Following the success of its initial pilot launch, the Texas Department of Transportation (TxDOT) has extended its Fleet Forward program to include eight more districts. This expansion is part of the plan to remove 6,000 vehicles from its fleet, which would save over $500 million over a 10-year period.
To get to its goal of having only 10,000 vehicles in its fleet, the TxDOT still has plenty of work to do. It began the year with 16,000 vehicles and the 1,500 that have been marked to sell are going through the state’s standard disposal process, which includes the opportunity to package multiple vehicles in a bulk sale.
The TxDOT’s goal is reinvest the money earned from selling the vehicles back into Texas roads. And though there is no official figure on how much will be accumulated by removing the 1,500 vehicles, the TxDOT estimated that $40 million in capital assets will be saved since fewer vehicles will need to be purchased. These particular savings will be reinvested back into the fleet program.
Launch of the TxDOT Savings Program
Last year, the department launched a statistical analysis of its fleet to find a way to get the operating costs down to a more manageable level. The TxDOT found that it needed roughly $100 million, but was only allocated $50 million. With this information, a utilization review was initiated.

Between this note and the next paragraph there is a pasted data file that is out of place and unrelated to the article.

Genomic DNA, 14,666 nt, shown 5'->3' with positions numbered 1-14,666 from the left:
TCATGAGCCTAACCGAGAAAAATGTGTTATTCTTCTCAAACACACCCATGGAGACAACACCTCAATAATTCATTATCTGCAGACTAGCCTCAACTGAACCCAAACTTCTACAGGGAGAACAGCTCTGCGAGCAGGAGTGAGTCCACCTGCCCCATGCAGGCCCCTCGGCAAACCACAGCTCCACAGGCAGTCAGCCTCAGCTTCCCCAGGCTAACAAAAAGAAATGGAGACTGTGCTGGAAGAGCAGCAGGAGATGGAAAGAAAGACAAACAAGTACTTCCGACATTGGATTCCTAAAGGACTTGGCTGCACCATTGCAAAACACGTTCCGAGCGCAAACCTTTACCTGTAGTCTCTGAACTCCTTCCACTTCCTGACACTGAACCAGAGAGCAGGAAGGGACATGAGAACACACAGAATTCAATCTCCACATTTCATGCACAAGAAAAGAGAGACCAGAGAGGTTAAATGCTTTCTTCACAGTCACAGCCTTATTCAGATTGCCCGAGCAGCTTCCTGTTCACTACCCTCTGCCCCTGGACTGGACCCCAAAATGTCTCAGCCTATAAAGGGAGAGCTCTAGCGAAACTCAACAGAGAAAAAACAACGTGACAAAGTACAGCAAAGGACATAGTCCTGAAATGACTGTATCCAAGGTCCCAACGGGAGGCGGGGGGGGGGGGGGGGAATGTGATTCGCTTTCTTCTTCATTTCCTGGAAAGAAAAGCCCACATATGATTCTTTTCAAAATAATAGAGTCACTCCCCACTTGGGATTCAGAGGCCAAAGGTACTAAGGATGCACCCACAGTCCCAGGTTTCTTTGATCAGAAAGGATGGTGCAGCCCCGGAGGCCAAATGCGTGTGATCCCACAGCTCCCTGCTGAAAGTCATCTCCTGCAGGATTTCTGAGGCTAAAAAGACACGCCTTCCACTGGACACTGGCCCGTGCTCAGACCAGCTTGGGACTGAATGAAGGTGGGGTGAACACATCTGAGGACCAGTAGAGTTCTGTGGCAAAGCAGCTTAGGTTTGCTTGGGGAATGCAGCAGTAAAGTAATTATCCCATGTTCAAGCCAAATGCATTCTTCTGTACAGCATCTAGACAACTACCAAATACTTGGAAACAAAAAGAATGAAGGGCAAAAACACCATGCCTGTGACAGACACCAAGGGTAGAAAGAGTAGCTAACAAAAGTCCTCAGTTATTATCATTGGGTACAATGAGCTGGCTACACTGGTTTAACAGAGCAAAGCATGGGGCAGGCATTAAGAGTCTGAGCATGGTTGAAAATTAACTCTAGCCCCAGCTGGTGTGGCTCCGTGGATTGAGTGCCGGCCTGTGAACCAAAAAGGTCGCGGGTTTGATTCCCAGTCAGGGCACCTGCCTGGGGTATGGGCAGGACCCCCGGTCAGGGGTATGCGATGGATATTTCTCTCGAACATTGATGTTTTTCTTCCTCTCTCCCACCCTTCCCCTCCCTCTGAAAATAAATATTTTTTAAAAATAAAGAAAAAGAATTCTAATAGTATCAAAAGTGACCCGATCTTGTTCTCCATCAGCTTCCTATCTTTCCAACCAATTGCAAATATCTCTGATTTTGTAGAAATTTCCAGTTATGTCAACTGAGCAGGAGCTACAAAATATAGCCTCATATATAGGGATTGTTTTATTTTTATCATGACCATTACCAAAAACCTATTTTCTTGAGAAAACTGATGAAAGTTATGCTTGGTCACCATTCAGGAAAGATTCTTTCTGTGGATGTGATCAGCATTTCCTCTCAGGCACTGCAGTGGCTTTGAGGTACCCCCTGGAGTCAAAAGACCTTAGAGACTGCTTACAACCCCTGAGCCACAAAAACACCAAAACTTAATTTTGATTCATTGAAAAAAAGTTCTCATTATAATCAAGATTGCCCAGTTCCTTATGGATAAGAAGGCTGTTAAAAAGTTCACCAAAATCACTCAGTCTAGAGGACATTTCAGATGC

The pilot program then began in the Fort Worth, Abilene and Tyler Districts to identify how often equipment was being used. Managers were asked to verify usage times, and if it was determined that equipment wasn’t needed after a few months during the testing, it was scheduled to be sold.
The TxDOT plans to expand to 25 districts in the next few years, and the agency is expected to remove 6,000 vehicles by mid-2014. The savings project to $50 million over the course of 10 years once the program has been fully implemented.
The savings from the program were determined by the TxDOT after it looked at how much it would cost to run the fleet over a 10-year period including new purchases, maintenance, fuel and the depreciation of the vehicles.
The agency concluded it would be able to save $350 million by having a smaller fleet, $100 million through procurement avoidance, and an additional $50 million from improving maintenance.